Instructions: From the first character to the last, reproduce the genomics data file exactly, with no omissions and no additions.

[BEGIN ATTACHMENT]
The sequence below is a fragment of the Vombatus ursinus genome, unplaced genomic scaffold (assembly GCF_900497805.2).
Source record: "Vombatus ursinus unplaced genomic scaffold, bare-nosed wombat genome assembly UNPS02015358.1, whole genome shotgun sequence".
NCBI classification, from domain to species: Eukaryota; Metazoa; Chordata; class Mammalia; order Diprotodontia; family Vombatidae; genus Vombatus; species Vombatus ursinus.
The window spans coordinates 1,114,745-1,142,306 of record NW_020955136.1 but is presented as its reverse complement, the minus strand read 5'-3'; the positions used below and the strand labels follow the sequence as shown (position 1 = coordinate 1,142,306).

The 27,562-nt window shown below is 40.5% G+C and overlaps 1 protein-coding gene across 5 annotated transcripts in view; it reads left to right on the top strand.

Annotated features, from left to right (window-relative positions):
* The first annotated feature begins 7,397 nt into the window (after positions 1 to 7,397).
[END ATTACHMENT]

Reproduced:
The sequence below is a fragment of the Vombatus ursinus genome, unplaced genomic scaffold (assembly GCF_900497805.2).
Source record: "Vombatus ursinus unplaced genomic scaffold, bare-nosed wombat genome assembly UNPS02015358.1, whole genome shotgun sequence".
NCBI classification, from domain to species: Eukaryota; Metazoa; Chordata; class Mammalia; order Diprotodontia; family Vombatidae; genus Vombatus; species Vombatus ursinus.
The window spans coordinates 1,114,745-1,142,306 of record NW_020955136.1 but is presented as its reverse complement, the minus strand read 5'-3'; the positions used below and the strand labels follow the sequence as shown (position 1 = coordinate 1,142,306).

The 27,562-nt window shown below is 40.5% G+C and overlaps 1 protein-coding gene across 5 annotated transcripts in view; it reads left to right on the top strand.

Annotated features, from left to right (window-relative positions):
* The first annotated feature begins 7,397 nt into the window (after positions 1 to 7,397).